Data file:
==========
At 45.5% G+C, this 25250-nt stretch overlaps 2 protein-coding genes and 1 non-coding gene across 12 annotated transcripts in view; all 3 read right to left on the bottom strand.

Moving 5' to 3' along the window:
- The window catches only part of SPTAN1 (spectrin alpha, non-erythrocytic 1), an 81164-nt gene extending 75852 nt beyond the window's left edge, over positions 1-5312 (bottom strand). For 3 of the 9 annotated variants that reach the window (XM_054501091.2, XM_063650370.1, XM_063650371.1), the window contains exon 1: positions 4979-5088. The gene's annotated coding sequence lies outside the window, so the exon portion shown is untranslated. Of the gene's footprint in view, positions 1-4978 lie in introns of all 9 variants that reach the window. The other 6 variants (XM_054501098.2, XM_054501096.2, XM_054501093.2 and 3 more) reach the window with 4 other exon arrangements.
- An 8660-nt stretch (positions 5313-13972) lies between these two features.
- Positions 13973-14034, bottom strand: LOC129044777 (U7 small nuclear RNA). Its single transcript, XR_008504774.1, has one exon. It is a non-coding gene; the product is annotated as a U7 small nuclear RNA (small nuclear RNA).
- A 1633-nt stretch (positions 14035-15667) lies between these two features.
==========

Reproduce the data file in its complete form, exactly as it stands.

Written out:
At 45.5% G+C, this 25250-nt stretch overlaps 2 protein-coding genes and 1 non-coding gene across 12 annotated transcripts in view; all 3 read right to left on the bottom strand.

Moving 5' to 3' along the window:
- The window catches only part of SPTAN1 (spectrin alpha, non-erythrocytic 1), an 81164-nt gene extending 75852 nt beyond the window's left edge, over positions 1-5312 (bottom strand). For 3 of the 9 annotated variants that reach the window (XM_054501091.2, XM_063650370.1, XM_063650371.1), the window contains exon 1: positions 4979-5088. The gene's annotated coding sequence lies outside the window, so the exon portion shown is untranslated. Of the gene's footprint in view, positions 1-4978 lie in introns of all 9 variants that reach the window. The other 6 variants (XM_054501098.2, XM_054501096.2, XM_054501093.2 and 3 more) reach the window with 4 other exon arrangements.
- An 8660-nt stretch (positions 5313-13972) lies between these two features.
- Positions 13973-14034, bottom strand: LOC129044777 (U7 small nuclear RNA). Its single transcript, XR_008504774.1, has one exon. It is a non-coding gene; the product is annotated as a U7 small nuclear RNA (small nuclear RNA).
- A 1633-nt stretch (positions 14035-15667) lies between these two features.